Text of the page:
Santos helped Republicans win a narrow majority in the midterm election by flipping a Democratic seat, a district that includes parts of Queens and Long Island. During the campaign. The North Shore Leader, a Long Island news site, raised questions about his finances. 

Democrat Robert Zimmerman, who lost to Santos in November, told CBS News his campaign had raised some of the issues during the contest. "But it's a very important reminder of the urgency to be vigilant about our public officials and to put partisanship aside and to make sure that we always put integrity first in choosing our public officials," he said.

"Whether you're Democrat or Republican is not the issue," Zimmerman said. "We can certainly have our political differences, but we should all be able to feel confidence in respecting the integrity of our public officials. George Santos has violated that confidence. He's demonstrated he's not a public official with and not with any integrity and does not belong in public office."

Local Democrats have called on Santos to resign. "If you've seen Inventing Anna on Netflix, this is Inventing George Santos," said Joshua Lafazan, a Nassau County legislator at a protest on Tuesday. 

The chairman of the Nassau County Republican Party has called the allegations "serious."

Joseph Cairo Jr. said Santos "deserves an opportunity to address the claims detailed in the article, which have been repeated by other news sources.  Every person deserves an opportunity to "clear" his/her name in the face of accusations.  I am committed to this principle, and I look forward to the Congressman-Elect's responses to the news reports."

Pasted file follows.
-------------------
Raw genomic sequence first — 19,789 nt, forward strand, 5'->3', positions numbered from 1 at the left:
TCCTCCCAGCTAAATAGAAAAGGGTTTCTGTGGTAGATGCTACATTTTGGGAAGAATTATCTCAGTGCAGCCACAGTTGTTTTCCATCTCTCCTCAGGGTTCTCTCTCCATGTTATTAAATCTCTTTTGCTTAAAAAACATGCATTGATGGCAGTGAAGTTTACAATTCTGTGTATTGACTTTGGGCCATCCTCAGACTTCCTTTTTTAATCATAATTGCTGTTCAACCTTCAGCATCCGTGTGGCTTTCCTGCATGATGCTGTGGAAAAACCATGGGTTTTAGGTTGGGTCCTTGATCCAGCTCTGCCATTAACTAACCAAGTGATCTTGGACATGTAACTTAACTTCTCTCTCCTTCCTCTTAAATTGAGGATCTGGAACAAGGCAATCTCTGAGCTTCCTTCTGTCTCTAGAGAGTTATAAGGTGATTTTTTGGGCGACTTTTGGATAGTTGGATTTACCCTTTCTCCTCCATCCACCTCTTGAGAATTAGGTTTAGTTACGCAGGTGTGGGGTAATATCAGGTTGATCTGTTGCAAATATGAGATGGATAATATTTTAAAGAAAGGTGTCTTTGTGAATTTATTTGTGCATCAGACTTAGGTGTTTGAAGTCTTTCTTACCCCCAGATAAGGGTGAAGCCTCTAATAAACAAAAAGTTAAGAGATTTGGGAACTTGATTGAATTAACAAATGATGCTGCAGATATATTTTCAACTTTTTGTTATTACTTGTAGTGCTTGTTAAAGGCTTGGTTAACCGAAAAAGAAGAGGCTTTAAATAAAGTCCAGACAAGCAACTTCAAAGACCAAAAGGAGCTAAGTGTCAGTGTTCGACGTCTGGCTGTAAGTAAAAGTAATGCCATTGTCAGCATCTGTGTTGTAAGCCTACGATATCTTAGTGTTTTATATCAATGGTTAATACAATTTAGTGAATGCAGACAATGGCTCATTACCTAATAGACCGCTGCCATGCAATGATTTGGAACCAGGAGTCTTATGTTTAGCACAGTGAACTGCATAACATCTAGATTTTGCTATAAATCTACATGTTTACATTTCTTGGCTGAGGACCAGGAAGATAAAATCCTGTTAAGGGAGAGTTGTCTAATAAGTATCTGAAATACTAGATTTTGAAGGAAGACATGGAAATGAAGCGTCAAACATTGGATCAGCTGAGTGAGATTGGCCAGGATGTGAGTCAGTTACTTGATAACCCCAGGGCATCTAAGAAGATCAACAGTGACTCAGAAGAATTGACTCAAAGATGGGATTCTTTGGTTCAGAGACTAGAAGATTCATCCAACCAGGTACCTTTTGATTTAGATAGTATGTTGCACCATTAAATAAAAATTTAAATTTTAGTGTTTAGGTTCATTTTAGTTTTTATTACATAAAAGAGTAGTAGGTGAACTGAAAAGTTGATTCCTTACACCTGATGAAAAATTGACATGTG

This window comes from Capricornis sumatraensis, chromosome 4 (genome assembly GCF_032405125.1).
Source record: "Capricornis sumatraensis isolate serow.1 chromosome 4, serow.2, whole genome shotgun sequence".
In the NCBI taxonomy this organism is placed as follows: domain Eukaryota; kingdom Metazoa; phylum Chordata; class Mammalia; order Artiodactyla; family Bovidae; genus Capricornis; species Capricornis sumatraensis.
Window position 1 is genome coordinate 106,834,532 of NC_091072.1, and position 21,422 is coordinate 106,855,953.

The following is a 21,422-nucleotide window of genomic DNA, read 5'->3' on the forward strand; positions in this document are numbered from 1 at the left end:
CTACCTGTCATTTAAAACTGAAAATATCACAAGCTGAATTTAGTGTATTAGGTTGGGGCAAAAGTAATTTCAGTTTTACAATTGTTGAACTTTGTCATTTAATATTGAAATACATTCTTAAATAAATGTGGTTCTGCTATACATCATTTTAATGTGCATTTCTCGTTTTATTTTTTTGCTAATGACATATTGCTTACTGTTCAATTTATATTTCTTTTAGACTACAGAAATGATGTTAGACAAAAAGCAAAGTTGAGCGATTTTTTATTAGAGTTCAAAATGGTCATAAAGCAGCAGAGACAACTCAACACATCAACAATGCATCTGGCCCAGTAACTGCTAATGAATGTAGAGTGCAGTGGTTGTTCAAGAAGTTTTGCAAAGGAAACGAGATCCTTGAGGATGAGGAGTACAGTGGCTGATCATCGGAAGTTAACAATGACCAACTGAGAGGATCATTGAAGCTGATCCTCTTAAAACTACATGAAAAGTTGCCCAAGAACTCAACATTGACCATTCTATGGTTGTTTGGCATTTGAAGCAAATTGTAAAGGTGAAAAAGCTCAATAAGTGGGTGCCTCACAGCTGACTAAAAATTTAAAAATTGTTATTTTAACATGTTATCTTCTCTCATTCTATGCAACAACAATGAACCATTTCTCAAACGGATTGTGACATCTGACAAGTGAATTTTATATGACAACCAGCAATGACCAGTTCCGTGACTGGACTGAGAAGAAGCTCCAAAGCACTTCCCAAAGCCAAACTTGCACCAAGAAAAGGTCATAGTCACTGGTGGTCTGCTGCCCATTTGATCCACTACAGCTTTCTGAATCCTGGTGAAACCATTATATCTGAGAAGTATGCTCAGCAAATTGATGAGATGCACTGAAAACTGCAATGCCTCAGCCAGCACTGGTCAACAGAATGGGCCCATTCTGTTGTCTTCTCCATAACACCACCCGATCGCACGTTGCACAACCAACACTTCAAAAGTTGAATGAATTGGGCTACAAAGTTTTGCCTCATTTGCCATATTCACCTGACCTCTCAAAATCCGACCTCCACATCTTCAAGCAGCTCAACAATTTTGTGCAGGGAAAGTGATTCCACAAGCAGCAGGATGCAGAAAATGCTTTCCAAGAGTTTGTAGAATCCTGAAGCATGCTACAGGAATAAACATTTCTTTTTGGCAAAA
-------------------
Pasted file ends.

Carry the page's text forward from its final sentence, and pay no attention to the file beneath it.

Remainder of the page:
Republican leaders on Capitol Hill have been silent. On Monday, Santos tweeted his support for McCarthy's bid to be speaker, declaring, "We have the opportunity of a lifetime to deliver real results for the American people. We MUST give the gavel to @kevinomccarthy to ensure we stop the disastrous policies the Dems have pushed for the last 2 years." But the link to that tweet now says the page "no longer exists."

McCarthy is taking the helm of a narrow Republican majority and has little room for error in garnering support from his conference.

Ethics watchdogs are also monitoring developments. Susan Lerner, executive director for Common Cause New York, called on Santos to resign. Lerner told CBS News she had never seen an instance like this. "This is really, really breathtakingly shocking," Lerner said. "There  have been instances where candidates have exaggerated their background…haven't seen anybody who's made up an entirely false life story."

It's unclear whether House GOP leadership will urge any action. "There are always charlatans who will try and fool the system. And the question really is, can the system protect itself? And that's what we're going to see," Lerner said. "Can Congress set standards for who is appropriately a member of the House of Representatives or not?"